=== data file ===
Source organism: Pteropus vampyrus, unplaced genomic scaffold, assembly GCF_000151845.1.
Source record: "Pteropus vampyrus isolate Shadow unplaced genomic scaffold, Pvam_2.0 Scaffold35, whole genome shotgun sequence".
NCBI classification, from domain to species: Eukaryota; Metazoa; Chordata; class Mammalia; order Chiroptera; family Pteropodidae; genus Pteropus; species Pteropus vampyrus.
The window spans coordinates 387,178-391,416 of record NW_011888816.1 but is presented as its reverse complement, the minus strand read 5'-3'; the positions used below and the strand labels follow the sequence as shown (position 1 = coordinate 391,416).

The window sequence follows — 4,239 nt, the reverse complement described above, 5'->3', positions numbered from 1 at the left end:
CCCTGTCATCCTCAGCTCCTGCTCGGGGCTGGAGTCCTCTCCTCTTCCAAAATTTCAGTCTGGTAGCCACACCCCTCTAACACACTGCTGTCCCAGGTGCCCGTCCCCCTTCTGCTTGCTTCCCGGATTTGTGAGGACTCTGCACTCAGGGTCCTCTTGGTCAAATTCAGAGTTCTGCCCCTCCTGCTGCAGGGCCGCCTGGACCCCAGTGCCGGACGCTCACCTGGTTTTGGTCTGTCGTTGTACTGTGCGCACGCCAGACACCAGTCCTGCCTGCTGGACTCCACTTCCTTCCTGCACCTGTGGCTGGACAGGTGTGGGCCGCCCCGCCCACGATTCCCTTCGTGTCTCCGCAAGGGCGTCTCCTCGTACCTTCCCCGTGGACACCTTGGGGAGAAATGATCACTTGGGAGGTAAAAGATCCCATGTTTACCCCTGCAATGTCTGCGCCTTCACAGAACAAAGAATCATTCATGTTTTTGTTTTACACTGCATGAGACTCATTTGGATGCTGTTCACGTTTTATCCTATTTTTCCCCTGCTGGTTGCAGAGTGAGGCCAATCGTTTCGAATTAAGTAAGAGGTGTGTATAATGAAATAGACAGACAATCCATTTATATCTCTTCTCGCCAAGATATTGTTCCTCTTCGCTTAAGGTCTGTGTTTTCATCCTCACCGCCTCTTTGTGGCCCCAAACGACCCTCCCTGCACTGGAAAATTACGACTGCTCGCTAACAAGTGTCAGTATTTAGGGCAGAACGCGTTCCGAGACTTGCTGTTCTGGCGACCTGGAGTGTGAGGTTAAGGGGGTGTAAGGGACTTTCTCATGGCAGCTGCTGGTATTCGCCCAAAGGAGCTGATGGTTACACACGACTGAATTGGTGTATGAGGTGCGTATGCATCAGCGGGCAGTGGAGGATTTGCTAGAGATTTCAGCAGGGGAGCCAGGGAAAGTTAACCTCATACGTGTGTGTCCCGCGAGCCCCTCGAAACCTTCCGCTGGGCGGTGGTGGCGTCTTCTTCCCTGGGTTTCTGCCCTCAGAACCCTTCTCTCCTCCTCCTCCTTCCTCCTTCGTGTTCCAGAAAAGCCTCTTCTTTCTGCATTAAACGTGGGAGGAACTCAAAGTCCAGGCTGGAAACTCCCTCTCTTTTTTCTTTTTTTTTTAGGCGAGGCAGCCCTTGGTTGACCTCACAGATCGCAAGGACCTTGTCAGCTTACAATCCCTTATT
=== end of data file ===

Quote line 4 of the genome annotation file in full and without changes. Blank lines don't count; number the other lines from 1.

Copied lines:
The window spans coordinates 387,178-391,416 of record NW_011888816.1 but is presented as its reverse complement, the minus strand read 5'-3'; the positions used below and the strand labels follow the sequence as shown (position 1 = coordinate 391,416).